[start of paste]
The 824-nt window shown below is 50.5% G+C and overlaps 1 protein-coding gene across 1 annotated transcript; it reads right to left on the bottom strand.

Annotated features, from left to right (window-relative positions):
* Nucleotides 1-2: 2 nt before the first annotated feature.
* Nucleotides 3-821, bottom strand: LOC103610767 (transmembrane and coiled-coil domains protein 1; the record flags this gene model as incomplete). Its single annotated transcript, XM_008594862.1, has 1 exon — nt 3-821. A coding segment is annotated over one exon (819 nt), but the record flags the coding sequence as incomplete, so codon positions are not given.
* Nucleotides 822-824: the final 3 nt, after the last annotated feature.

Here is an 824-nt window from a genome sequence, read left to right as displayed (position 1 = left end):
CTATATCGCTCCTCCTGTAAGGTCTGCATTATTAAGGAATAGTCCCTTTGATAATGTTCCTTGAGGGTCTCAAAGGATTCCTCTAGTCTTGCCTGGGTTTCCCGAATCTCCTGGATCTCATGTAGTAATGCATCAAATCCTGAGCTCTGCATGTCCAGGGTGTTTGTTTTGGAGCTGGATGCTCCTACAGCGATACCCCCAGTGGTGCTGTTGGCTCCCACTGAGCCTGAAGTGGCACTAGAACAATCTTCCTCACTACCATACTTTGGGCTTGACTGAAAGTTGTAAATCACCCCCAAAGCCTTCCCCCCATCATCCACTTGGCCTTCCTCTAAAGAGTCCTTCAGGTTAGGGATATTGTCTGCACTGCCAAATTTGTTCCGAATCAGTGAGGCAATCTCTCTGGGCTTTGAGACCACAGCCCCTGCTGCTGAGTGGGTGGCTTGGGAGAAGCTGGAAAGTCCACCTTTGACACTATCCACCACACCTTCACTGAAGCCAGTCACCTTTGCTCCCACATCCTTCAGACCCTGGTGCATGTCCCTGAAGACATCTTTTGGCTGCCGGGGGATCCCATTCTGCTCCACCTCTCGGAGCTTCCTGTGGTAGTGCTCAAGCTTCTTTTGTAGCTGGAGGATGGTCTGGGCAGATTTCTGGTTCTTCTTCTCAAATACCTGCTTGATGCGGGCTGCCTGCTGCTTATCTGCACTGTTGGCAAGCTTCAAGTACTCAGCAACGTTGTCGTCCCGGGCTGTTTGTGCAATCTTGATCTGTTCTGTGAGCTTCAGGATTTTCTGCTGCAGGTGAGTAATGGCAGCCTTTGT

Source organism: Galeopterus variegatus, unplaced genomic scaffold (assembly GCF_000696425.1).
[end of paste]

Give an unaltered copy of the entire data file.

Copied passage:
The 824-nt window shown below is 50.5% G+C and overlaps 1 protein-coding gene across 1 annotated transcript; it reads right to left on the bottom strand.

Annotated features, from left to right (window-relative positions):
* Nucleotides 1-2: 2 nt before the first annotated feature.
* Nucleotides 3-821, bottom strand: LOC103610767 (transmembrane and coiled-coil domains protein 1; the record flags this gene model as incomplete). Its single annotated transcript, XM_008594862.1, has 1 exon — nt 3-821. A coding segment is annotated over one exon (819 nt), but the record flags the coding sequence as incomplete, so codon positions are not given.
* Nucleotides 822-824: the final 3 nt, after the last annotated feature.

Here is an 824-nt window from a genome sequence, read left to right as displayed (position 1 = left end):
CTATATCGCTCCTCCTGTAAGGTCTGCATTATTAAGGAATAGTCCCTTTGATAATGTTCCTTGAGGGTCTCAAAGGATTCCTCTAGTCTTGCCTGGGTTTCCCGAATCTCCTGGATCTCATGTAGTAATGCATCAAATCCTGAGCTCTGCATGTCCAGGGTGTTTGTTTTGGAGCTGGATGCTCCTACAGCGATACCCCCAGTGGTGCTGTTGGCTCCCACTGAGCCTGAAGTGGCACTAGAACAATCTTCCTCACTACCATACTTTGGGCTTGACTGAAAGTTGTAAATCACCCCCAAAGCCTTCCCCCCATCATCCACTTGGCCTTCCTCTAAAGAGTCCTTCAGGTTAGGGATATTGTCTGCACTGCCAAATTTGTTCCGAATCAGTGAGGCAATCTCTCTGGGCTTTGAGACCACAGCCCCTGCTGCTGAGTGGGTGGCTTGGGAGAAGCTGGAAAGTCCACCTTTGACACTATCCACCACACCTTCACTGAAGCCAGTCACCTTTGCTCCCACATCCTTCAGACCCTGGTGCATGTCCCTGAAGACATCTTTTGGCTGCCGGGGGATCCCATTCTGCTCCACCTCTCGGAGCTTCCTGTGGTAGTGCTCAAGCTTCTTTTGTAGCTGGAGGATGGTCTGGGCAGATTTCTGGTTCTTCTTCTCAAATACCTGCTTGATGCGGGCTGCCTGCTGCTTATCTGCACTGTTGGCAAGCTTCAAGTACTCAGCAACGTTGTCGTCCCGGGCTGTTTGTGCAATCTTGATCTGTTCTGTGAGCTTCAGGATTTTCTGCTGCAGGTGAGTAATGGCAGCCTTTGT

Source organism: Galeopterus variegatus, unplaced genomic scaffold (assembly GCF_000696425.1).